Hey, everybody, Peter Zion here coming to you from the base of the serious part of West Spanish peak in New Mexico adjacent southern Colorado. Waiting for a storm to pass before I get out on the ridge line being six and a half feet tall and a thunder Boomer isn’t really the best call. Anyways, on the topic of things that have been, but very soon, maybe incredible. Today 27th of June, there was a summit of a group called the Weimar triangle, which is the leadership of France, Poland and Germany, the three critical countries of the Northern European plain. The Weimar triangle was envisioned in the aftermath of the Cold War when Poland is no longer a Soviet solid country. And it was on the way to joining the European Union and NATO organizations that pull into since joined. The idea was that in the long swath of bloody European history, France, Germany and Poland tended to find themselves on different sides of most major issues, leading to many of the major wars anyway. The idea was that if you get them all on the same side, then the Northern European plate is set up the most bloodsoaked part of the planet can be something better path of trade and cooperation. And you could argue that the, the idea of the Weimar triangle has been realized, but it’s not because of the triangle. You see, this title started in the 1990s. But by the time we got into 2002 1010, three countries drifted apart. France tried to be an independent pole in international affairs, which is always a mixed bag. Germany tried to forego the politics and forego security talks, and simply focus on trade by exploiting labor and infrastructure in Central Europe. And by taking a completely amoral position on really everything that mattered. And Poland was in and out, in and out every possible interpretation of what it means to be polish. Remember that Poland only had its first democratic elections in the early 1990s. And so here we are really only one generation later, there was a lot of deep divisions within Polish society about the role of government, or where Poland fits within Europe or within the wider world. And it’s not going to come to an equilibrium anytime soon. So by the time we get to about 2002, especially with the Iraq war in 2003, the Weimar triangle basically fell apart until Russia invaded Ukraine in 2022. And now the three states are starting to talk a lot. And instead of collaborating on things that are say economic in nature, the three of them today have decided to start working on joint military acquisitions and development, specifically for long range cruise missiles, things with a range in excess of 2000 kilometers. The reason is simple, as the Germans will tell you, if you go to war with the Russians, and you take a defensive position, then the entire wealth and resources of the entire Russian Federation or Soviet Union or Russian czarist Imperial Russia, whatever happens to be, can be collected into a single fist and punch at you wherever it wants to. And if you are left playing defense against that you’re going to lose. So you have to have a deep strike capacity that shatters the infrastructure and the logistical capability of the Russians far from the front. Throughout the Cold War. This is basically what NATO did by practicing things like the North Cape exercises, which weren’t necessarily designed to plug the Fulda gap, but instead to prevent the Russians from reaching the gap in the first place. Now where to go with this? It’s a realization, especially in Germany, which were the defense minister Pistorius is the one that’s heading up this effort, that we are really in a fundamentally different world and the foreign policies, especially of the French, and the Germans of recent years, simply doesn’t work anymore. And getting that sort of weapons capacity in Europe, gives the Europeans the ability to forestall a Russian invasion, if and should Ukraine fall because the polls know that they’re next and the Germans are fearful that they’re after the polls. So it makes sense to do this as soon as possible. The question, of course, is whether it’s going to work as well as my hike. And the answer is probably not. Because even if the triangle can come up with the perfect weapon system, you know, launch heat from the eastern half of Poland, you know, you’re still wait from huge parts of the Russian industrial base would remember, during World War Two with the German invasion of the Soviet Union, Stalin built a lot of industrial plant on the other side of the Urals. So, I mean, we’re talking about a big place here, which is why that greeny peacenik Henry Kissinger always said the post Cold era that no matter what your goal is, he’s a lost girl. See it via Weimar triangle has to be a Weimar quartet Ukraine has to be called in Russia is hostile while and then you get a bit of a civil war among the slobs they And you can watch any sort of assault from 1500 miles further east, just throwing a huge amount of Russian territory open. Remember that from the Ukrainian border to Moscow, it’s only about 350 miles. That’s not that far. But more importantly, crean is not technically part of the Northern European plate. It’s out actually in the Eurasian Heartland itself. And so you split that territory between Russia and Ukraine. And instead of actually being able to focus all of its attention on the Polish gap, it all of a sudden has this massive frontier to worry about nothing hurt why Putin launched the war in the first place. But second is, the better option is because if you’re moving forward is let’s assume that Russia gives up its genocidal irredentist ways and decides to join the family of nations. Well, splitting the territory of the heartland into more than one piece ensures that I never have a retrenchment that would be sustainable. And if there is a way forward, where Moscow is, you know, a decent place, and Russia becomes a normal country, it will do so with Ukraine on its side. And the only way to make sure that that works is to have the Weimar quartet fortified Ukraine, not just economically but also militarily, so there can’t be backsliding. Of course, the question then is, will that work? Well, that’s why we call it weak in history. All right, see on the next mountain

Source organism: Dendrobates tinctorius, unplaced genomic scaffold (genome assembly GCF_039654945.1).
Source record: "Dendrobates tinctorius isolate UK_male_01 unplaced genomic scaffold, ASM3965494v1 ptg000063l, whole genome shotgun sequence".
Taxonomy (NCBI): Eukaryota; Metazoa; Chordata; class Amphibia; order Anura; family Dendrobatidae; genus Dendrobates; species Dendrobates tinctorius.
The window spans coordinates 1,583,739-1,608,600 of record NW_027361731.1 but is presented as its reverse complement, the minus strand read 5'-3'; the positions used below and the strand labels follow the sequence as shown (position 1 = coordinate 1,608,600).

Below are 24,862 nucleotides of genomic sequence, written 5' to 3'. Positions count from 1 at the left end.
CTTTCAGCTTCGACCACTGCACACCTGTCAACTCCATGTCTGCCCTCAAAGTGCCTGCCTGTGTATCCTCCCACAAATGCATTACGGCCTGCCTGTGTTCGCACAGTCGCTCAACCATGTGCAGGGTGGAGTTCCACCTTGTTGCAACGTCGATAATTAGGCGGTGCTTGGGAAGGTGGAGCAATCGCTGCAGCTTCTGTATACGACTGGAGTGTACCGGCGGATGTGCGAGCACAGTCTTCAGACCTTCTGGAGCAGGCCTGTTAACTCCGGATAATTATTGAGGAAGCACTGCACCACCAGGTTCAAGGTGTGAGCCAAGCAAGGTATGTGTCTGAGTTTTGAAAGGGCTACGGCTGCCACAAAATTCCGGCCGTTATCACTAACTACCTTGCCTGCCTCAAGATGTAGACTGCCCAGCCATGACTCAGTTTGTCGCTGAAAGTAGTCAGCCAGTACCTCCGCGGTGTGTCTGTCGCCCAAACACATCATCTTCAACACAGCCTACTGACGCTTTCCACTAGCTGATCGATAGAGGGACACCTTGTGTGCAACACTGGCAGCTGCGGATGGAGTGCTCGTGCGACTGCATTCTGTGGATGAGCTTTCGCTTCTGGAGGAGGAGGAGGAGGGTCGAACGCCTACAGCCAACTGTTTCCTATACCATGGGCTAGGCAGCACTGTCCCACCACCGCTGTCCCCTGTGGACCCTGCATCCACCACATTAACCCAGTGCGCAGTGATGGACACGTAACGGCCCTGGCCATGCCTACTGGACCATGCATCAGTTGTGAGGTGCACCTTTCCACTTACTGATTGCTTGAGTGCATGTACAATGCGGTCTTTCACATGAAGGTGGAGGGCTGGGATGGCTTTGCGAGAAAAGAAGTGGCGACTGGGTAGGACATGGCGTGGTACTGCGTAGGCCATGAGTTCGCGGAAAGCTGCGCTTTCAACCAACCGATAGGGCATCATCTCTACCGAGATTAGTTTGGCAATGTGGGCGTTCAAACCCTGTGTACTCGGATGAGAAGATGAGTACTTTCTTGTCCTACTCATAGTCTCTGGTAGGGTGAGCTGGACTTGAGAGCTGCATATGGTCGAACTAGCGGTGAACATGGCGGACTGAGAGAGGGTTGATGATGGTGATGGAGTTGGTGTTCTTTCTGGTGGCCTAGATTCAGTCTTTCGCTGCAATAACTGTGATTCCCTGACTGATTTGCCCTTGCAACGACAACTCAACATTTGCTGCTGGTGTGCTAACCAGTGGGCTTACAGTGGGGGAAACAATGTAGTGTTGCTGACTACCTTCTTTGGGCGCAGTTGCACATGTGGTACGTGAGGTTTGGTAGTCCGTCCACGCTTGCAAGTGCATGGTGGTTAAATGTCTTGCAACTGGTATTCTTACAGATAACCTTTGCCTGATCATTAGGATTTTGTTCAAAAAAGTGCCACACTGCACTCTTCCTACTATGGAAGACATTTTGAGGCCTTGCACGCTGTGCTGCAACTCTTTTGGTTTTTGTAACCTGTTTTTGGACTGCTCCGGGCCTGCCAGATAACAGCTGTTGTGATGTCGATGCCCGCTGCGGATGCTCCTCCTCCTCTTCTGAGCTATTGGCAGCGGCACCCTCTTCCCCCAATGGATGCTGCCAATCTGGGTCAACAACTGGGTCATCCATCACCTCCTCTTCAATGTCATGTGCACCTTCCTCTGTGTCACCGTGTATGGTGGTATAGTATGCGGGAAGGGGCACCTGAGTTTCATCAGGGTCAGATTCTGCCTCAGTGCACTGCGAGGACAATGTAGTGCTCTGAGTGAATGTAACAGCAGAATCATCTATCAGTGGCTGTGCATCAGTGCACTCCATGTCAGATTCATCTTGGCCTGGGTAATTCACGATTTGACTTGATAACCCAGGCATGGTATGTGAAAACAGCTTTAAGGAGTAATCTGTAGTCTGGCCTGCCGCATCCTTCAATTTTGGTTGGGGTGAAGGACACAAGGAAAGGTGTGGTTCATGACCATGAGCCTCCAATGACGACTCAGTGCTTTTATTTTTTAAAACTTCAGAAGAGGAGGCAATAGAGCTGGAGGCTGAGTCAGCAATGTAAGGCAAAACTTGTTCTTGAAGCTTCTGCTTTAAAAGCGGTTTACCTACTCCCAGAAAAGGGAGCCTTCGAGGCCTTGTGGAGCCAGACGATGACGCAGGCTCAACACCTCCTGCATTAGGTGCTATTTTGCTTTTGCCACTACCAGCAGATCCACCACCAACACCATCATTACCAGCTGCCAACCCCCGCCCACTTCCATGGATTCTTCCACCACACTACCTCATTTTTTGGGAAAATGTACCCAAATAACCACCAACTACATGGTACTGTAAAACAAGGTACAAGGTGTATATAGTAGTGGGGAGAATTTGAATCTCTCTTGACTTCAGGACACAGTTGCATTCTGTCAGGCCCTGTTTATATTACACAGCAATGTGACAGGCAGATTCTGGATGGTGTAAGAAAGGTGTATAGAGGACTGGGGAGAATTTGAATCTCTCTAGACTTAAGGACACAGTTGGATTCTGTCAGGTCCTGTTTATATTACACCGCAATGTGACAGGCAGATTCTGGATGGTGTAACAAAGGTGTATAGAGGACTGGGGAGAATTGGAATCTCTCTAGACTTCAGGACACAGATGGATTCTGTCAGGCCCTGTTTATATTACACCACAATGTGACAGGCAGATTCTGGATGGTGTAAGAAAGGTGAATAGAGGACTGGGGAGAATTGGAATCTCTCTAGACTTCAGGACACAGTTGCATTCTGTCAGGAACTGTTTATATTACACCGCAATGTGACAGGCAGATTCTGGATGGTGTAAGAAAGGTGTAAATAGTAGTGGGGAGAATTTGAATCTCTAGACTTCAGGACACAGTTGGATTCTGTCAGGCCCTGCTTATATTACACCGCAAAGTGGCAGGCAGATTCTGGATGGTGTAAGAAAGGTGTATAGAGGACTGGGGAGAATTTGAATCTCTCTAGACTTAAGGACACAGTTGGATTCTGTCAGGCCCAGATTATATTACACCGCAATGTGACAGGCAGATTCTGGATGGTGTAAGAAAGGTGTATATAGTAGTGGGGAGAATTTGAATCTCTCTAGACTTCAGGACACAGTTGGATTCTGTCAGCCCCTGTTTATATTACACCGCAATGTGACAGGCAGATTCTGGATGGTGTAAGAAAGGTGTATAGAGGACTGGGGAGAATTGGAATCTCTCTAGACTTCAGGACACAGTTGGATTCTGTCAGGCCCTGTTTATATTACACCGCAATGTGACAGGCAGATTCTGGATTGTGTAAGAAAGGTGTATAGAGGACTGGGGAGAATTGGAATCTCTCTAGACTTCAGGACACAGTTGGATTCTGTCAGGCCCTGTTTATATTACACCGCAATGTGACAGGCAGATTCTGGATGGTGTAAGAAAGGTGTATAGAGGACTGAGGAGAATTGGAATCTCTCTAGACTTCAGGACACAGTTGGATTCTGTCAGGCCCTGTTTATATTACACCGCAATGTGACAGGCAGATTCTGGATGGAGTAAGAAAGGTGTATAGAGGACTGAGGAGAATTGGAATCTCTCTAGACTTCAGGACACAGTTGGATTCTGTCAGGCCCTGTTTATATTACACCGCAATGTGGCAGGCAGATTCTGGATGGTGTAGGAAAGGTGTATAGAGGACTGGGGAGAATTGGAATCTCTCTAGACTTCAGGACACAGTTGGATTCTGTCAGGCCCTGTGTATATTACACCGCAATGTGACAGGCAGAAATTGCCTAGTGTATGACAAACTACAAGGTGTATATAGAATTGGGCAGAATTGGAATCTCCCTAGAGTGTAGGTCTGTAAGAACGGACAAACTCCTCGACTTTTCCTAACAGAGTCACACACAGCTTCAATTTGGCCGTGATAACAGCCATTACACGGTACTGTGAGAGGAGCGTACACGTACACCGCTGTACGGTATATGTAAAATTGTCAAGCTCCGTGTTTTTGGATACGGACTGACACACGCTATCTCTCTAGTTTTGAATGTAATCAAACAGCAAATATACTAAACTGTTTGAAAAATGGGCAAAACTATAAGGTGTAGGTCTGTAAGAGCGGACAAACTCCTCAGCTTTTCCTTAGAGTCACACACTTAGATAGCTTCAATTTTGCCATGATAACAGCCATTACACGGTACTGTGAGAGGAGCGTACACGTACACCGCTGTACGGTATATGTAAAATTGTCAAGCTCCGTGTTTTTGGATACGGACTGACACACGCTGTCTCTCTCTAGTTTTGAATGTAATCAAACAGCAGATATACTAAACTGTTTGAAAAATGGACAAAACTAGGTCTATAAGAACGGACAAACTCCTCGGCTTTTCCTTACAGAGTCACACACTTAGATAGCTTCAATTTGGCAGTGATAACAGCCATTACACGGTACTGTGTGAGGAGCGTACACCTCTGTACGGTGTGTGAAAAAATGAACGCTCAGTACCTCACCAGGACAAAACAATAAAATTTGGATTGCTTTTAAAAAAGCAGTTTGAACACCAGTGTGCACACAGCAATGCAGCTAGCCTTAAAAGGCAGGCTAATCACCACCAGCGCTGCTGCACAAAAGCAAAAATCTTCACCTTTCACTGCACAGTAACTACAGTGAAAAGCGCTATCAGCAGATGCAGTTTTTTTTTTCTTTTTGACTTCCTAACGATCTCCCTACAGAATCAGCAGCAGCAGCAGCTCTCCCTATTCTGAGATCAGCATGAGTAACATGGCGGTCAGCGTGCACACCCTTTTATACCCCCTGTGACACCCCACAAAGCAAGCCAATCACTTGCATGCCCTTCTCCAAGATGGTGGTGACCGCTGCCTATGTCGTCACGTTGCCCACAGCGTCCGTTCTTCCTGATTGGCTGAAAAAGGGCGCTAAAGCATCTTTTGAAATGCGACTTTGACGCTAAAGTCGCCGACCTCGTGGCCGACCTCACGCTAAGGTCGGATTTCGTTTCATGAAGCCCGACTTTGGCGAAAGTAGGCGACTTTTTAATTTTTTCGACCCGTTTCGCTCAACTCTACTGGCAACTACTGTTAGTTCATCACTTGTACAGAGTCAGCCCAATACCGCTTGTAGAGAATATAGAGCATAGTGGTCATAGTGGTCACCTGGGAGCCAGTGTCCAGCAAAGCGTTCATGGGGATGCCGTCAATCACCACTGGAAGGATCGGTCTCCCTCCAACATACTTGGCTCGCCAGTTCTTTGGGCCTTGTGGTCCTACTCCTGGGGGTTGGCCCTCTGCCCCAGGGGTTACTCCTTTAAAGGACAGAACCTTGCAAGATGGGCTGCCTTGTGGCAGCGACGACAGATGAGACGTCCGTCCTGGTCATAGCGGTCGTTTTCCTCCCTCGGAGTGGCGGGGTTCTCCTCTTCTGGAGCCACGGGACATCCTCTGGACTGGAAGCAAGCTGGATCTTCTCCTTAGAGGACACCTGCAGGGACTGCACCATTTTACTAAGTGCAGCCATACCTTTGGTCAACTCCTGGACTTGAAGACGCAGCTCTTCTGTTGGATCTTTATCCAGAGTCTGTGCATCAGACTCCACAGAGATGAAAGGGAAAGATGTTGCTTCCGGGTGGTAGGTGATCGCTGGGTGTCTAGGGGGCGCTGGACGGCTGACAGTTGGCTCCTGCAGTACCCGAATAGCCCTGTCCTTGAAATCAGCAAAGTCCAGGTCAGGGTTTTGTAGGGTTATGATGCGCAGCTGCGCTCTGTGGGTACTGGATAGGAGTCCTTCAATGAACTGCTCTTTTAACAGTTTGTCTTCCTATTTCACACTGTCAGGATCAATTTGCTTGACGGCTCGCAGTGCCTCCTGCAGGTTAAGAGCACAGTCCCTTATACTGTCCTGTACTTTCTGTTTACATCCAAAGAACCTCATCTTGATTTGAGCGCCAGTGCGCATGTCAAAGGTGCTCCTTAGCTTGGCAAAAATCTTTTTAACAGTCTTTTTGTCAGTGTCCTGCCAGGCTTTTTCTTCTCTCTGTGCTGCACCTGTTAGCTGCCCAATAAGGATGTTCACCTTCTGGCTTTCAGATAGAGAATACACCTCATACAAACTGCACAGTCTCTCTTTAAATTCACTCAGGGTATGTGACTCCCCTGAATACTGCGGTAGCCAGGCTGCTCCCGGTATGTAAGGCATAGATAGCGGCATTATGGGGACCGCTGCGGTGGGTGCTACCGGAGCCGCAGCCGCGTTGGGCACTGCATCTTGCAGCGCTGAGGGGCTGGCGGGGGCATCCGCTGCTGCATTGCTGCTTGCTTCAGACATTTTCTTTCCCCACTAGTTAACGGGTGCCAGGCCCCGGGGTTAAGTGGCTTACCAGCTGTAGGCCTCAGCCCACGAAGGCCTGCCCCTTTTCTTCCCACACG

More from Peter Zeihan